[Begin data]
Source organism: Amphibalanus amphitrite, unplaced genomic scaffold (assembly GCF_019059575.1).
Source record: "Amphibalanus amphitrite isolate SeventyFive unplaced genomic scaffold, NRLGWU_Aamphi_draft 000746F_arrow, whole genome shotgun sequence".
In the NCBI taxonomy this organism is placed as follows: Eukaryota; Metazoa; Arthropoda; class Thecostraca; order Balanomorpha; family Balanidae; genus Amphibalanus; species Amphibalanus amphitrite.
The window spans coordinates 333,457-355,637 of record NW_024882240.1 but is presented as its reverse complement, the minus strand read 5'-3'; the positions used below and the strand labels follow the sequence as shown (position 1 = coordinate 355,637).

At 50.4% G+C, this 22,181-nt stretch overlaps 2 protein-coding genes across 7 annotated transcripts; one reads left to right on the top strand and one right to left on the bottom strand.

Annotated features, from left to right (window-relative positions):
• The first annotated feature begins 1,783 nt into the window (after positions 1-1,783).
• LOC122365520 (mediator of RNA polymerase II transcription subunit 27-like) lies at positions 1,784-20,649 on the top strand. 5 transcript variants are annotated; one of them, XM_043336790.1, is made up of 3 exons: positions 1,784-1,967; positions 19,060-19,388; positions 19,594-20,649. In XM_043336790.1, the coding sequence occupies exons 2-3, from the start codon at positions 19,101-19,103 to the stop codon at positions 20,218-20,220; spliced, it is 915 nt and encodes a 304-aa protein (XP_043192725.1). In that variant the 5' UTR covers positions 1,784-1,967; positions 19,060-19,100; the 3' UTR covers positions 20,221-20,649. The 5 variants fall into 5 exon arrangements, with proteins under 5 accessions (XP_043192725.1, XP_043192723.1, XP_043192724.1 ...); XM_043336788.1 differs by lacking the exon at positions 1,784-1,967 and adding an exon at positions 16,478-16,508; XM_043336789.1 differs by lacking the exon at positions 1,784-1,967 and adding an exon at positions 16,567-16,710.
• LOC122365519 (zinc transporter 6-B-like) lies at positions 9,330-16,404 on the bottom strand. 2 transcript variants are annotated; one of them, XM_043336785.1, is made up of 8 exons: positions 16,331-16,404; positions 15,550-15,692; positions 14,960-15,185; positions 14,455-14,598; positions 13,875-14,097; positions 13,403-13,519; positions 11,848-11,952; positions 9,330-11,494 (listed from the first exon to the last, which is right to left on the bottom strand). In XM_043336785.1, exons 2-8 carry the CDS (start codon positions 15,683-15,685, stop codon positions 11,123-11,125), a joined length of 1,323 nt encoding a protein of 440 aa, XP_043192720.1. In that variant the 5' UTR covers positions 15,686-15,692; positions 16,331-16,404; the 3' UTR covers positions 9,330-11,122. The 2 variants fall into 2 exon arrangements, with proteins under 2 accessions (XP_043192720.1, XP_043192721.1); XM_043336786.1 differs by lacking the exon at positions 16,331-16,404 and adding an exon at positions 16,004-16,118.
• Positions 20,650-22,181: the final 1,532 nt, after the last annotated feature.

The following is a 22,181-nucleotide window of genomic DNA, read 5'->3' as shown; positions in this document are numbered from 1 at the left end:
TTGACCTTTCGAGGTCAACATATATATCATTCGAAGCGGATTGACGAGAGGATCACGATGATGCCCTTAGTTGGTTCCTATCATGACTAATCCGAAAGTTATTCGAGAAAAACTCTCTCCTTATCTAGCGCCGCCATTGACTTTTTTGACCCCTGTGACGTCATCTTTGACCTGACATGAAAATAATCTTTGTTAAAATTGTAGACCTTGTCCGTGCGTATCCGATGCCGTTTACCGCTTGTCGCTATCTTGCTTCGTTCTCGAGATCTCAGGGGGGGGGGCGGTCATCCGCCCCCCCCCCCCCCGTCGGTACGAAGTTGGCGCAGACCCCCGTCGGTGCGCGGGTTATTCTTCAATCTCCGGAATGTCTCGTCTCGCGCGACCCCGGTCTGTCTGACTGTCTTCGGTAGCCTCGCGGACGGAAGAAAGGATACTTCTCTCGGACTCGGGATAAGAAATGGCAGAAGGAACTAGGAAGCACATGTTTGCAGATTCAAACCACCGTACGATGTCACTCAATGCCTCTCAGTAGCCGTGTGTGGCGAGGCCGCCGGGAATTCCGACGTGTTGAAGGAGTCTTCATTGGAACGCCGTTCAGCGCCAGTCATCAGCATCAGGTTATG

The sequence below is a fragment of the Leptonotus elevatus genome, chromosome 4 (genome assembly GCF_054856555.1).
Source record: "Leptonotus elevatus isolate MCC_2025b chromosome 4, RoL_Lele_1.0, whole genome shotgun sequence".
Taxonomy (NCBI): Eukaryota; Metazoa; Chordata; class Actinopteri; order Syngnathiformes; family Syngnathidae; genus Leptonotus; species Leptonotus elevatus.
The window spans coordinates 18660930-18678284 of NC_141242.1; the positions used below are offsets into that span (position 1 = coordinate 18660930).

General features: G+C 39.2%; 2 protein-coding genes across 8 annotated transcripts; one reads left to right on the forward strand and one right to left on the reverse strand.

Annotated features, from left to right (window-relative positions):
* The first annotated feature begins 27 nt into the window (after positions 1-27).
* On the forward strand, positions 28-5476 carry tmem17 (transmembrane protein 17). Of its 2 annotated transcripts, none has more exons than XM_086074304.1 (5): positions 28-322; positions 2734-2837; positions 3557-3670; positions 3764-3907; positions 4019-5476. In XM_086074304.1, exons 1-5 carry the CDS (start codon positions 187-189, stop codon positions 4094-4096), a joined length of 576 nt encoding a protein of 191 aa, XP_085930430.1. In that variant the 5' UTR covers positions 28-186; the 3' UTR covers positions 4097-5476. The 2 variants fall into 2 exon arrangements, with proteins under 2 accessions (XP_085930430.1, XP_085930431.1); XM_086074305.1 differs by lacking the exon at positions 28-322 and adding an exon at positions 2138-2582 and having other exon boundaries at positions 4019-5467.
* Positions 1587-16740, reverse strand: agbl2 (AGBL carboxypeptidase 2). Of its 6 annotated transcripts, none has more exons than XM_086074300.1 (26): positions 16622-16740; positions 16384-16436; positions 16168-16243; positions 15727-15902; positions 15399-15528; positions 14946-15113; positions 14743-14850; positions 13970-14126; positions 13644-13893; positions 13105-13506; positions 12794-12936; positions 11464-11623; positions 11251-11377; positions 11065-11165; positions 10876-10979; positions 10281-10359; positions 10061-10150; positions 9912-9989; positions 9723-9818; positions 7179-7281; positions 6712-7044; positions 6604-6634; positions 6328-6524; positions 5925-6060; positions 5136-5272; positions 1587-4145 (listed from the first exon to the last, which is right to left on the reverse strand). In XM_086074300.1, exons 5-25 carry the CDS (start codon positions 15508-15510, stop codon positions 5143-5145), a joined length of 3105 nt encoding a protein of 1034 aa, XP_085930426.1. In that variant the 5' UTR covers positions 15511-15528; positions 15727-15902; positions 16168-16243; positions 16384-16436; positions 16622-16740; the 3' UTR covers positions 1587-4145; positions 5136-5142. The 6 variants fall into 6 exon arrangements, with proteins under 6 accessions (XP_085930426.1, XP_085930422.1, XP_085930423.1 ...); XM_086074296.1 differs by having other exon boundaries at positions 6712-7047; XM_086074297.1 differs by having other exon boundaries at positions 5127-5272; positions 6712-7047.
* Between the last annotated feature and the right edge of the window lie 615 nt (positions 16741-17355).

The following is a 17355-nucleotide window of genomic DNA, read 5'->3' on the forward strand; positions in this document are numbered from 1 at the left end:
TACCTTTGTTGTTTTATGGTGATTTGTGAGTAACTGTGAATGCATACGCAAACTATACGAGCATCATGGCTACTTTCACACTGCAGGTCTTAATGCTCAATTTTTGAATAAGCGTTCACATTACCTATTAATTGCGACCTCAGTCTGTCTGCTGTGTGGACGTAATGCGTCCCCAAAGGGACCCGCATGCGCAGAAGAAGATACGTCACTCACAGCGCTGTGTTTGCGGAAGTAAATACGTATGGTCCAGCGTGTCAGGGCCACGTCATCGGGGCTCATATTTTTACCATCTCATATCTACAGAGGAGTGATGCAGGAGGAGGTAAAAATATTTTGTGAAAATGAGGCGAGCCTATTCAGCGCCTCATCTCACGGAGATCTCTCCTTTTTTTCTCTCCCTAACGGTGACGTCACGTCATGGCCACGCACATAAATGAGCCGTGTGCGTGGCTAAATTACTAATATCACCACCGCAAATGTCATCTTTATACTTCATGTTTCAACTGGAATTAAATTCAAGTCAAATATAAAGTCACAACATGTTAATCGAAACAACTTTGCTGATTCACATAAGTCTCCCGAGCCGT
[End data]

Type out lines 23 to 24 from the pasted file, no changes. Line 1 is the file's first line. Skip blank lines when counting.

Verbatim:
The following is a 17355-nucleotide window of genomic DNA, read 5'->3' on the forward strand; positions in this document are numbered from 1 at the left end:
TACCTTTGTTGTTTTATGGTGATTTGTGAGTAACTGTGAATGCATACGCAAACTATACGAGCATCATGGCTACTTTCACACTGCAGGTCTTAATGCTCAATTTTTGAATAAGCGTTCACATTACCTATTAATTGCGACCTCAGTCTGTCTGCTGTGTGGACGTAATGCGTCCCCAAAGGGACCCGCATGCGCAGAAGAAGATACGTCACTCACAGCGCTGTGTTTGCGGAAGTAAATACGTATGGTCCAGCGTGTCAGGGCCACGTCATCGGGGCTCATATTTTTACCATCTCATATCTACAGAGGAGTGATGCAGGAGGAGGTAAAAATATTTTGTGAAAATGAGGCGAGCCTATTCAGCGCCTCATCTCACGGAGATCTCTCCTTTTTTTCTCTCCCTAACGGTGACGTCACGTCATGGCCACGCACATAAATGAGCCGTGTGCGTGGCTAAATTACTAATATCACCACCGCAAATGTCATCTTTATACTTCATGTTTCAACTGGAATTAAATTCAAGTCAAATATAAAGTCACAACATGTTAATCGAAACAACTTTGCTGATTCACATAAGTCTCCCGAGCCGT